Under the Hood

Chemotherapy Brain: Certain Cancer Drugs Worsen Patients' Brain Function Compared To Others

Chemotherapy Drugs
Study suggests patients may want to be wary of chemotherapy treatment that’s been found to cause more cognitive damage. Photo courtesy of Flickr, Adeel Anwer

Chemotherapy saves lives, but it may be at the expense of brain function. Previous research has established cancer treatments can impair patients' cognitive skills, as well as cause chemo-induced seizures and memory loss. But it wasn't until researchers from the University of Texas MD Anderson Cancer Center collaborated with Stanford University School of Medicine did they find certain types of chemo cause more damage than others.

For the study, published in JAMA Oncology, researchers compared the common chemotherapy drug anthracycline to nonanthracycline chemotherapy regimens administered in breast cancer survivors; the average age of survivors was 55. Twenty women received anthracycline-based chemotherapy as part of their primary treatment, 19 women received nonanthracycline regimens, and 23 did not receive chemotherapy at all.

Two years after treatments, researchers tested participant's cognitive abilities and scanned their brains to examine the status and connectivity of neurons. Overall, women treated with anthracycline-based chemotherapy experience lower verbal memory, lower brain connectivity, and a decrease in information processing. They also experienced both poor and delayed memory recall compared to those receiving nonanthracycline and the control group.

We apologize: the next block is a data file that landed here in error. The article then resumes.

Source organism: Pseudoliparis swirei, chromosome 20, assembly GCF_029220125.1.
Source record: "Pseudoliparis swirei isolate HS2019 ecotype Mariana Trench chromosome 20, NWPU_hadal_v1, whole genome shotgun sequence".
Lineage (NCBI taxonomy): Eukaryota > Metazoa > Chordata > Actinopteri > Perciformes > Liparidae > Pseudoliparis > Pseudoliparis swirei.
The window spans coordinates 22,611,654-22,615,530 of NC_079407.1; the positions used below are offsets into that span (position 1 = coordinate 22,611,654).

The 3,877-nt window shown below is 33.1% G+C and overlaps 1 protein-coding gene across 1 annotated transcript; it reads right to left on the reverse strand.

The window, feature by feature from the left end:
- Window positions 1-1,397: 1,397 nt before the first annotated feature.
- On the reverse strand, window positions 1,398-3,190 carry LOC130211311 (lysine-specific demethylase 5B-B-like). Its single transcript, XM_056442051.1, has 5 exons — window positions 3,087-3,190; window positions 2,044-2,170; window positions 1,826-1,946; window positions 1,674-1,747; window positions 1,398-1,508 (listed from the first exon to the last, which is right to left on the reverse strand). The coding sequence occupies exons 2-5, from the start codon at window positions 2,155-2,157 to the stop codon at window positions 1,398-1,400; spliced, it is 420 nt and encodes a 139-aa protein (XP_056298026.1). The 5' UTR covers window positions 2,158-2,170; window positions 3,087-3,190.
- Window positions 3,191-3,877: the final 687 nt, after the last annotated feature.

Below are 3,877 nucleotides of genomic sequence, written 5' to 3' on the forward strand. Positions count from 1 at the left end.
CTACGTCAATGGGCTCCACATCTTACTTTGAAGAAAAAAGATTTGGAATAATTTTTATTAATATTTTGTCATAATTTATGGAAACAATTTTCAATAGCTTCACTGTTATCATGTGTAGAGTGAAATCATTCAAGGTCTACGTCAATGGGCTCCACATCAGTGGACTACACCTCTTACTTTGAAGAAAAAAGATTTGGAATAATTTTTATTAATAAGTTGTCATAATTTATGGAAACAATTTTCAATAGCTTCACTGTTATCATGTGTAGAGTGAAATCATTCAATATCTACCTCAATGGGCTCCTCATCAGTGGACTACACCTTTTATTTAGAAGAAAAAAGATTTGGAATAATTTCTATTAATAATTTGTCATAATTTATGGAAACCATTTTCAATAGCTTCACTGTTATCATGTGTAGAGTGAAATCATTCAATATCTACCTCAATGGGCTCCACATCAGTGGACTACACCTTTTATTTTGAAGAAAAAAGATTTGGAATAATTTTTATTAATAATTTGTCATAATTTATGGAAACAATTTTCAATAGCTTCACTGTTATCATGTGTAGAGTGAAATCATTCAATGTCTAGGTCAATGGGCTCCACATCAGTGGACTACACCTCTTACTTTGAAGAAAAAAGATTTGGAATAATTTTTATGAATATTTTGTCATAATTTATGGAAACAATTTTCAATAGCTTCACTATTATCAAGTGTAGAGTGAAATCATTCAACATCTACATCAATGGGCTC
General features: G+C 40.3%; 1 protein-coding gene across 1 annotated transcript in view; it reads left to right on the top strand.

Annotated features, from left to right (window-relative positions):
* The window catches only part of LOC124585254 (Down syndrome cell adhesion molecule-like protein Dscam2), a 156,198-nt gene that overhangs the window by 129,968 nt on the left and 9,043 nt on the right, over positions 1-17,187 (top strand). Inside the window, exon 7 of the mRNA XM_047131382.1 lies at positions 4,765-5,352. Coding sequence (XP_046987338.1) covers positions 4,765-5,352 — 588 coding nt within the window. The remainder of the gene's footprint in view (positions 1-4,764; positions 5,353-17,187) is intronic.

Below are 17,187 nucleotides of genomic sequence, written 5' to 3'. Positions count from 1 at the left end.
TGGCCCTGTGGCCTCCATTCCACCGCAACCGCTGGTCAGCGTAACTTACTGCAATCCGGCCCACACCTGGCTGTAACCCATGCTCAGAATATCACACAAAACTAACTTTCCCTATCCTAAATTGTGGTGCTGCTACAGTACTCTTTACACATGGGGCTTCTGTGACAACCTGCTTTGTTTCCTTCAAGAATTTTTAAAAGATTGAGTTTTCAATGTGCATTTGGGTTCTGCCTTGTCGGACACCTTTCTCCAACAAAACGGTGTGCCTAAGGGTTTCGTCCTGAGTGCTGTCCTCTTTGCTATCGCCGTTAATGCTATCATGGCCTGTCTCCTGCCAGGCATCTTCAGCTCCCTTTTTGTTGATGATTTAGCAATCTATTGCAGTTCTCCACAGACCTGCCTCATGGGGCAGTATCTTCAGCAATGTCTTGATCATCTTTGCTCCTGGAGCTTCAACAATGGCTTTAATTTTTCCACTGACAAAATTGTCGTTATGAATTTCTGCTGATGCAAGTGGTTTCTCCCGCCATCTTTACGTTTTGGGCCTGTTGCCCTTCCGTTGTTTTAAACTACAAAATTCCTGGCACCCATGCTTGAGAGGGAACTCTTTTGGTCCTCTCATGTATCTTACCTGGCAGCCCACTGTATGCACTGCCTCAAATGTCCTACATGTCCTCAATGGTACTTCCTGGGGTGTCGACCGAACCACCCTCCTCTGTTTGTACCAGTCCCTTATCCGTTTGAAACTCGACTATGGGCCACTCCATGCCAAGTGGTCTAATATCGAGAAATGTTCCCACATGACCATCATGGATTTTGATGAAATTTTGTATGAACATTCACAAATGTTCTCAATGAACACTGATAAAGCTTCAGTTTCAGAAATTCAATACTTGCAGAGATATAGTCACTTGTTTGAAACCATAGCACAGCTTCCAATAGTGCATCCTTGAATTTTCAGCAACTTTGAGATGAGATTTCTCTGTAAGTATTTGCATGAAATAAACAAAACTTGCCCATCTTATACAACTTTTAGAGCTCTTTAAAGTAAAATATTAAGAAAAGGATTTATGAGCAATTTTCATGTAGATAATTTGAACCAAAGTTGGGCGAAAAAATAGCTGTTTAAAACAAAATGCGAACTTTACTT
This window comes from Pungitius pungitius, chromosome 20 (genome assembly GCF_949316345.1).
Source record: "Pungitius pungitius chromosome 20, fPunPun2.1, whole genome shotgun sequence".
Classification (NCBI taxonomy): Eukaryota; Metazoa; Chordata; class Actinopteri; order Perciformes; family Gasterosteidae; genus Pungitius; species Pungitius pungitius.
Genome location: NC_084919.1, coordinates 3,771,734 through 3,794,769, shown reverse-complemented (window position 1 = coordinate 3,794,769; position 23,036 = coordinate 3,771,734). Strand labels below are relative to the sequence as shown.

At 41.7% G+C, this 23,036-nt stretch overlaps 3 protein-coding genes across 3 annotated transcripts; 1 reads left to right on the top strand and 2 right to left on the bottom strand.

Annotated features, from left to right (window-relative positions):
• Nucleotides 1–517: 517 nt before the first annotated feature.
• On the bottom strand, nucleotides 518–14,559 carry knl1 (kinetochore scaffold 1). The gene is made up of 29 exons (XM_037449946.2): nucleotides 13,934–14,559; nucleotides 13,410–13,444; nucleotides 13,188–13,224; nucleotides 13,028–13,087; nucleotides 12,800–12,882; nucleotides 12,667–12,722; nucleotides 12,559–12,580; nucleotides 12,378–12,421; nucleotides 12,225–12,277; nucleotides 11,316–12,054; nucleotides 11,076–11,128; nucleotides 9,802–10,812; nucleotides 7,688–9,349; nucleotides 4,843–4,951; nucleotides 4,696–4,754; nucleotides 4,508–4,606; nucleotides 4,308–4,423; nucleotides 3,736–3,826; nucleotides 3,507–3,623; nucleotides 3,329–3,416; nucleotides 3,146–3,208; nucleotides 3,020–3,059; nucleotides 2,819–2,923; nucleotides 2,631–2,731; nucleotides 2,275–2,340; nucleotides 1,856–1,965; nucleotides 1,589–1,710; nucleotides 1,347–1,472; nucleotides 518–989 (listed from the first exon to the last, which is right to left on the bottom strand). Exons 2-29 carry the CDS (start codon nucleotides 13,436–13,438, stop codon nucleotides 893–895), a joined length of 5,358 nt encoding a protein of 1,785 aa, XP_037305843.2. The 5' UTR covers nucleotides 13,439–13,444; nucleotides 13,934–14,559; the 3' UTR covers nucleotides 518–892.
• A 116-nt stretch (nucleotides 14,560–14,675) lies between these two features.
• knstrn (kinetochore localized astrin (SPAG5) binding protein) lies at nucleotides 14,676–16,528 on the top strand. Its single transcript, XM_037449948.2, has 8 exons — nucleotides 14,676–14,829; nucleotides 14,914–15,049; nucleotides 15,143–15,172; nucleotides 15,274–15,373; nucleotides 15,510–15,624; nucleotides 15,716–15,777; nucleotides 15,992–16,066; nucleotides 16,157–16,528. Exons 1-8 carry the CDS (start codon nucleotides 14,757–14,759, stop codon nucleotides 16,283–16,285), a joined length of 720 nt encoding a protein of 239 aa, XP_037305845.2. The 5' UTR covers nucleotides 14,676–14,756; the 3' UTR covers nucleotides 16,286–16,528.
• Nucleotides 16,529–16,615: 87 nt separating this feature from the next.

According to the American Cancer Society, people with cancer have worried about (and been frustrated by) mental cloudiness during and after cancer treatments, such as forgetfulness and having trouble concentrating and multitasking. Anthracycline drug treatments work by directly damaging DNA to stop the cancer cells from reproducing, which can then cause long-term damage to other healthy parts of the body. Researchers suspect this may be where the neurotoxicity comes into play.

"Given the results of this study, I strongly advise patients to request a referral for neuropsychological evaluation," said Shelli R. Kesler, study co-author and researcher, told TIME. "This should be ongoing throughout the treatment and into survivorship."

Kesler went on to explain people who undergo chemotherapy are routinely screened by heart experts for potential damage to the heart, and the same should be done with the brain. Researchers believe genetic testing will be key to making this determination.

Although results need to be confirmed using a larger group of participants, this study may encourage cancer specialists to test patients' brain health, especially after anthracycline treatments.

Source: Kesler SR and Blayney DW. Neurotoxic Effects of Anthracycline-vs Nonanthracycline-Based Chemotherapy on Cognition in Breast Cancer Survivors. JAMA Oncology. 2015.

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